Hate crime hoaxer and disgraced actor Jussie Smollett is set to be sentenced on Thursday after being found guilty of lying to police over his the staged attack he made against himself in January 2019.
Smollett’s sentencing comes three months after the disgraced actor was found guilty of five counts of felony disorderly conduct for filing a false police report after he hired two brothers from Nigeria to stage a fake hate crime against him.
He faces a maximum sentence of three years in prison per count, but experts believe he will likely get probation and be sentenced to community service if convicted. Smollett was acquitted of just one count of disorderly conduct.
The actor is returning to a Chicago courtroom with just two questions remaining: will he admit that he lied to police about the racist and homophobic attack, and will a judge send him to jail, reports ABC News.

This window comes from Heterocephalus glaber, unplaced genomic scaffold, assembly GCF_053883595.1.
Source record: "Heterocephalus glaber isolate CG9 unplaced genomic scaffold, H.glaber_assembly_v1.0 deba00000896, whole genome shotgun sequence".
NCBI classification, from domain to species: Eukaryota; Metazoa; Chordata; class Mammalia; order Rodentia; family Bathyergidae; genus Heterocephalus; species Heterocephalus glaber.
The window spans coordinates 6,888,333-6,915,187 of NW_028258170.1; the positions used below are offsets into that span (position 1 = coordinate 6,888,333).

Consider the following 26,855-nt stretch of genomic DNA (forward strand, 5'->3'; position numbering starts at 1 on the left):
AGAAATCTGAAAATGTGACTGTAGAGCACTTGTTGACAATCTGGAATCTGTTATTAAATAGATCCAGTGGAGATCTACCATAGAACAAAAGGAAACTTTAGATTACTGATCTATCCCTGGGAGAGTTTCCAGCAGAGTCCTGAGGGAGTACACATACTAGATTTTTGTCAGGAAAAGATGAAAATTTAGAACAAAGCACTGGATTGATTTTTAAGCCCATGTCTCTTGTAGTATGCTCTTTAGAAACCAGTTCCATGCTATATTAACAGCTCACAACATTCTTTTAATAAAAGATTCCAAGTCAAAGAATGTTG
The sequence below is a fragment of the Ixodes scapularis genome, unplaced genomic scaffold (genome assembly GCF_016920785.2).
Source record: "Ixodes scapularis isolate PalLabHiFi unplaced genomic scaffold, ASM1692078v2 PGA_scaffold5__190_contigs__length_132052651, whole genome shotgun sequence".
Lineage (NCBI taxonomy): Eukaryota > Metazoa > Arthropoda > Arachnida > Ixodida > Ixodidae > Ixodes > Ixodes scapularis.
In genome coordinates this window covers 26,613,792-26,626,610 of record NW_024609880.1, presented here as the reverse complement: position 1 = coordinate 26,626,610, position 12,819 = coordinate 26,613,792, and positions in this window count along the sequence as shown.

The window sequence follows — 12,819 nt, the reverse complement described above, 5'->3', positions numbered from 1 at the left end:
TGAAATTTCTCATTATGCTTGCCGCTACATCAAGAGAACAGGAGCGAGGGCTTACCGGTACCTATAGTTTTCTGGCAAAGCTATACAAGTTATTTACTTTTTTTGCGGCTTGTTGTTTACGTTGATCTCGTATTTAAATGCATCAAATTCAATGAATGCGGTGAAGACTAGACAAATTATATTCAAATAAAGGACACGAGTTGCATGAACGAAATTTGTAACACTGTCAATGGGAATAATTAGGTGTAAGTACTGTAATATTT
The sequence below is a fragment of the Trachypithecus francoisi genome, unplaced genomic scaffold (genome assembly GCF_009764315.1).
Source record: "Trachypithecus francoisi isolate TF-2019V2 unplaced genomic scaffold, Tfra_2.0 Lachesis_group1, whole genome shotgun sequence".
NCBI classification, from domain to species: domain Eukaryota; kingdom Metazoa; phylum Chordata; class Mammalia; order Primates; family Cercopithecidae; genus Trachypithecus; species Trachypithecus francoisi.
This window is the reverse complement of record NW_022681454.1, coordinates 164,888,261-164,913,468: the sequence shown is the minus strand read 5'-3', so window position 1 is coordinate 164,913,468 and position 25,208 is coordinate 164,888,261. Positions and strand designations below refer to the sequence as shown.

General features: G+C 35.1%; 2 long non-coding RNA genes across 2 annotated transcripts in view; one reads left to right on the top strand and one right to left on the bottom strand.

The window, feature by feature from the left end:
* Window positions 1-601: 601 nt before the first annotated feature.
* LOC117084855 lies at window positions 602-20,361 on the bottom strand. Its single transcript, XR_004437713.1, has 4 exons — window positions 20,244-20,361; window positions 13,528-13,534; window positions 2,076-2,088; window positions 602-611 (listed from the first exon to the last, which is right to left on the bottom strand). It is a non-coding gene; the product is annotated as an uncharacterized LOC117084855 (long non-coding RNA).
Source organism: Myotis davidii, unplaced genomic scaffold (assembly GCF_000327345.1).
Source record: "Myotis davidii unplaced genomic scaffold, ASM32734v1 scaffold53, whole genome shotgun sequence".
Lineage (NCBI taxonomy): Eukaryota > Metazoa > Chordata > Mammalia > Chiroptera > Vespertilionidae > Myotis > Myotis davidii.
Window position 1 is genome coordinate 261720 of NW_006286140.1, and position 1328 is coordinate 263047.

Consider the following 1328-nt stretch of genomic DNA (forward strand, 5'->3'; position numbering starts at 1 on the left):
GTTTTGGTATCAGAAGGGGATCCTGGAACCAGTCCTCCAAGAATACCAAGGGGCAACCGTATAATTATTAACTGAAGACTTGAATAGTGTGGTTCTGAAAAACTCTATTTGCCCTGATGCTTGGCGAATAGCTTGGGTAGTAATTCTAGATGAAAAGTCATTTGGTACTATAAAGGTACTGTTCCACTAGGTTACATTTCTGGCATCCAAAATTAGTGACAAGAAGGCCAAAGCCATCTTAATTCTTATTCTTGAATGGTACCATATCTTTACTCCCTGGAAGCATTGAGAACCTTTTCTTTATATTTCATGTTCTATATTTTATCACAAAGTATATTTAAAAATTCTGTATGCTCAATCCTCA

Cook County Judge James Linn will either order the maximum sentence, a much shorter sentence, or put Smollett on probation, meaning that he won’t have to spend time behind bars. The judge can also order a fine and restitution — which could reach tens of thousands of dollars.
Prosecutors showed how Smollett, who is black and gay, went to extraordinary lengths in January 2019 to stage a hate crime against himself, in which he hired and paid Nigerian brothers Abel and Ola Osundairo to carry out the attack.
Smollett had claimed he was physically attacked by two men wearing MAGA hats who put a rope around his neck, poured bleach on him, and shouted racial and homophobic slurs at him, before eventually yelling, “This is MAGA country!” — referring to former President Donald Trump’s campaign slogan.
The brothers later testified that Smollett gave them money to buy the rope they turned into a noose to put around his neck, and the ski masks to hide their faces.
During the hearing, prosecutors and Smollett’s attorneys will get a chance to present witnesses, and Smollett will be allowed to make a statement, reports ABC News.
And unlike the trial, Judge Linn has agreed to allow photographers and a television camera inside court for the hearing.